Scientists have shown for the first time that pure prion proteins can trigger normal proteins to change shape and become infectious. The case for this novel form of infection has been established over the past 20 years, but researchers have been unable to directly demonstrate infection by pure prion proteins. The finding by scientists at the University of California, San Francisco uses a new system to introduce prions into yeast and eliminates the possibility that non-prion proteins, sugars and other molecules contribute to the infection process.
The demonstration of pure prion infectious activity is reported in the July 28 issue of the journal Science.
Prions are able to replicate, aggregate and cause deadly infections in humans and cattle without employing genes and DNA, the first infectious agents known to do so. They are also linked to neurodegenerative diseases including Alzheimer's. Stanley B. Prusiner, MD, UCSF professor of neurology and biochemistry and biophysics, won the 1997 Nobel Prize in Physiology and Medicine for discovery of this entirely new category of disease-causing agent and the elucidation of its mode of action.
Prions' ability to make copies of themselves by inducing other proteins to take on the deformed prion shape is not only a novel form of infection, but at least in yeast constitutes a new mode of inheritance, says Jonathan Weissman, PhD, UCSF associate professor of cellular and molecular pharmacology and senior author on the Science paper.
Over the last few years, Weissman and his colleagues have taken advantage of a powerful genetic system in yeast for rapidly testing the ability of a protein to change shape into a prion and to propagate this form. The system can also test for related protein changes involved in Alzheimer's, Parkinson's and other human diseases caused by malformed aggregating proteins. In studies with rodents and other mammals scientists have repeatedly shown that when prions are introduced into animals or cell cultures, infection follows. But no one had introduced pure prions in these experiments. Instead, the prions were derived from previously infected animals and carried with them other molecules that could not be completely ruled out as causing the infection, Weissman says.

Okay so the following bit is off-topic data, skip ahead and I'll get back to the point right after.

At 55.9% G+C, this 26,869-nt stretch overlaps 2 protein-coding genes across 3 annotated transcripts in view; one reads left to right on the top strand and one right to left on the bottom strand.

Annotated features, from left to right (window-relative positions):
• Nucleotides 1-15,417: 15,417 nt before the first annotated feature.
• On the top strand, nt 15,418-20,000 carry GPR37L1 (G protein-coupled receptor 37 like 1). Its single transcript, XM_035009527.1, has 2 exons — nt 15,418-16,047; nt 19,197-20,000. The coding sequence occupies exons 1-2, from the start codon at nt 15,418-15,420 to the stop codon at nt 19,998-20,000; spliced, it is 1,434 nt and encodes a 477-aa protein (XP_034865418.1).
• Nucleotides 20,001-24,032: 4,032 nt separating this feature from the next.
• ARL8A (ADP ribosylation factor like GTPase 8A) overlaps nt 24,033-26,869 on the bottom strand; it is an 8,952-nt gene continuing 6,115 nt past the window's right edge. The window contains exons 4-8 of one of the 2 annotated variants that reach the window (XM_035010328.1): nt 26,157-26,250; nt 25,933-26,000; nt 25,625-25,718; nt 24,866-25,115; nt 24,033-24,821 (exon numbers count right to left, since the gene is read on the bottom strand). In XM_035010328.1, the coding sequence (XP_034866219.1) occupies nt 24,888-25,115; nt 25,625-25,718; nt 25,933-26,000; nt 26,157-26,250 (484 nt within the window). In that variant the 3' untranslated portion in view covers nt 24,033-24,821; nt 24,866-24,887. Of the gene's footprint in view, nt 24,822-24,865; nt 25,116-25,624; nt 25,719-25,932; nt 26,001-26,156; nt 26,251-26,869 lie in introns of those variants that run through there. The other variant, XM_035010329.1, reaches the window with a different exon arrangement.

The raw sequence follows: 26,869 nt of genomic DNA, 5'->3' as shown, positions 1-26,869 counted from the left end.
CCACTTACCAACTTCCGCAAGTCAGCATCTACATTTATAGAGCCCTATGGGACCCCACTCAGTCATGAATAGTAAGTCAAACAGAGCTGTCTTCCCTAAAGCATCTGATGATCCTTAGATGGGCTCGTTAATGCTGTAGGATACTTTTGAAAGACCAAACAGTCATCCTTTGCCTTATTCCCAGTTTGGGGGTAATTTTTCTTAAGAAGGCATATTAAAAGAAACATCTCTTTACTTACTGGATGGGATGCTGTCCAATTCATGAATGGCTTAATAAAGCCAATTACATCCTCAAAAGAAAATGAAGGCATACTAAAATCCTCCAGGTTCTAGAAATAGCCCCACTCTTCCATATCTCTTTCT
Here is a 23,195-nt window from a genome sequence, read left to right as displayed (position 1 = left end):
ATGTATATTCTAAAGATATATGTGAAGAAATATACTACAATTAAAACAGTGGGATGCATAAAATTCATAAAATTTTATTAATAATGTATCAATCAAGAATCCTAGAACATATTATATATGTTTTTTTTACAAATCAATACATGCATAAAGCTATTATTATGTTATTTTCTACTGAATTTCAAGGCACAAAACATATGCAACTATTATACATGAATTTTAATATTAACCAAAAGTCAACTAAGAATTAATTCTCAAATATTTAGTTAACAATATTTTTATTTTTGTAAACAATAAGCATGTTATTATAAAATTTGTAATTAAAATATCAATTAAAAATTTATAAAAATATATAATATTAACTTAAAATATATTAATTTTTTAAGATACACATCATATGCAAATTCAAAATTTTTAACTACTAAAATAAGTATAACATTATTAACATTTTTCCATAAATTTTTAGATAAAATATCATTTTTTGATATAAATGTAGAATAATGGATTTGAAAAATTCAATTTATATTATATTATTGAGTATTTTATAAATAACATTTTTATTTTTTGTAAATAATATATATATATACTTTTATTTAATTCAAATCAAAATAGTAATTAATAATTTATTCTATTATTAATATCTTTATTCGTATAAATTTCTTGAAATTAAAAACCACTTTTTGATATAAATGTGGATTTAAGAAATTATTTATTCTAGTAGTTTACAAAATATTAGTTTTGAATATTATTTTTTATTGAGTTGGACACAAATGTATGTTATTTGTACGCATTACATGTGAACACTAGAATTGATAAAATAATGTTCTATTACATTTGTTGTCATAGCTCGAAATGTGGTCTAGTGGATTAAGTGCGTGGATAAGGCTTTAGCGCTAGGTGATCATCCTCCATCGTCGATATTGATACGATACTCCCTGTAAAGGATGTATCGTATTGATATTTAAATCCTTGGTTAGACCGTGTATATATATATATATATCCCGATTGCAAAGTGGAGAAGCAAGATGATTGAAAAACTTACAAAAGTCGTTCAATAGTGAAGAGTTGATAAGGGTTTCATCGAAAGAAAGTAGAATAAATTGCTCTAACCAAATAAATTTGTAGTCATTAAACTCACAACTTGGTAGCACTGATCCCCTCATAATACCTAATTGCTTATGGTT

"Although the evidence that prions cause proteins to change shape and become infectious is quite strong, there always remained the possibility that other molecules introduced at the same time - sugars, other proteins, lipids -- contributed to the infection," he explains.
But working with yeast, the researchers faced the opposite problem: They could readily create pure infectious prions, but there was no clear way to introduce them into the thick-walled yeast.
They adapted a delivery system that had been developed for studies of mammalian cells by Francis Szoka, Jr., PhD, UCSF professor of biopharmaceutical chemistry.
The new approach largely mimics the strategy viruses employ to introduce their DNA into hosts. Where viruses employ a two-layered conformation known as the lipid bilayer to encapsulate infectious DNA on its journey to its target, the UCSF researchers used synthetic spheres called liposomes to encase the prions for delivery into the yeast. And while viruses use co-proteins and receptors to direct their protein packets into the right host cells, the liposome strategy uses a small molecule called biotin to bind the liposomes and their prion cargo to the yeast.
Finally, in place of the viral use of so-called fusion proteins to pierce the host's cell membrane, the UCSF strategy employed an alcohol molecule to breach the defensive yeast cell wall.
"One molecule gets you in, and another breaks it down," Weissman characterizes his team's approach.
With the artificial delivery system in place, the researchers were able to show that pure prions could propagate indefinitely once they infected the yeast cells. The team used fluorescent proteins to track changes in shape of the infected yeast proteins, showing that the pure prions did in fact induce the yeast protein to aggregate and adopt the prion shape.
The research also demonstrated that prions from one yeast species could not infect other species. At least in yeast, the species barrier prevents cross-species infection. The barrier has been thought to prevent transmission of scrapie and mad cow disease from livestock to humans, but some recent studies have found alarming evidence that in some cases prions from cattle may infect other species, including humans.
First author on the paper is Helmut E. Sparrer, PhD, post-doctoral researcher in Weissman's lab. Lipsome strategist Frank Szoka is also a co-author, as is Alex Santoso, PhD, postdoctoral fellow in the Weissman lab. The research was supported by grants from the National Institutes of Health, the Searle Scholars program, the David and Lucile Packard Foundation, and the European Molecular Biology Organization.
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